Although homeless women appear to be at notable risk of unintended pregnancy, insufficient attention has been paid to understanding their access to birth control services and the characteristics of homeless women who want birth control services. To address these research gaps, the authors analyzed data from a probability sample of 974 homeless women who were interviewed in shelters and meal programs in Los Angeles County. Multivariate logistic regression analysis revealed that among those women who wanted birth control services during the past year, using these services was associated with fewer perceived barriers to health care, having a regular source of care, consistent use of contraception, and lower odds of alcohol dependence. Availability and cost barriers to birth control services must be reduced, and effective service linkages should be developed among providers of birth control services, substance abuse treatment and primary care.
This report is part of the RAND Corporation External publication series. Many RAND studies are published in peer-reviewed scholarly journals, as chapters in commercial books, or as documents published by other organizations.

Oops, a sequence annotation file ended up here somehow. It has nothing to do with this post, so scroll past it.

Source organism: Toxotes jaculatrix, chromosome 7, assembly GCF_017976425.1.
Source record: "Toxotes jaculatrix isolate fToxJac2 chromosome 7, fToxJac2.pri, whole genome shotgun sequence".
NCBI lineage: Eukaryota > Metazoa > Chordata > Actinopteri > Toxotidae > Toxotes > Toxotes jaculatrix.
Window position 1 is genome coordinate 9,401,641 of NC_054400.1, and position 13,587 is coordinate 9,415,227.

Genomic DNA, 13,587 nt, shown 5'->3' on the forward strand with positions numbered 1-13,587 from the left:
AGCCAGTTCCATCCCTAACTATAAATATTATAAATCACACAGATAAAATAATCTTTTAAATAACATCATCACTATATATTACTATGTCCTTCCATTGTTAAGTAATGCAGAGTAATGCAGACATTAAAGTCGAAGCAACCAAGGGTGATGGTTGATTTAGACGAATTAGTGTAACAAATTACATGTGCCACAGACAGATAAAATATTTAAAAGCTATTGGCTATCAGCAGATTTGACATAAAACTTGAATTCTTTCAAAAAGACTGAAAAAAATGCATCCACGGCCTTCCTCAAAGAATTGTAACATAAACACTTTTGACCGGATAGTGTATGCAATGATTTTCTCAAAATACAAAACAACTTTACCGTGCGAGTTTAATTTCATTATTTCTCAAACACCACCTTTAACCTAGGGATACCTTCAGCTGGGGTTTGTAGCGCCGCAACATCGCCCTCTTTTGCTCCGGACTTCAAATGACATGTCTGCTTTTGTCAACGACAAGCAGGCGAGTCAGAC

Our mission to help improve policy and decisionmaking through research and analysis is enabled through our core values of quality and objectivity and our unwavering commitment to the highest level of integrity and ethical behavior. To help ensure our research and analysis are rigorous, objective, and nonpartisan, we subject our research publications to a robust and exacting quality-assurance process; avoid both the appearance and reality of financial and other conflicts of interest through staff training, project screening, and a policy of mandatory disclosure; and pursue transparency in our research engagements through our commitment to the open publication of our research findings and recommendations, disclosure of the source of funding of published research, and policies to ensure intellectual independence. For more information, visit www.rand.org/about/research-integrity.
The RAND Corporation is a nonprofit institution that helps improve policy and decisionmaking through research and analysis. RAND's publications do not necessarily reflect the opinions of its research clients and sponsors.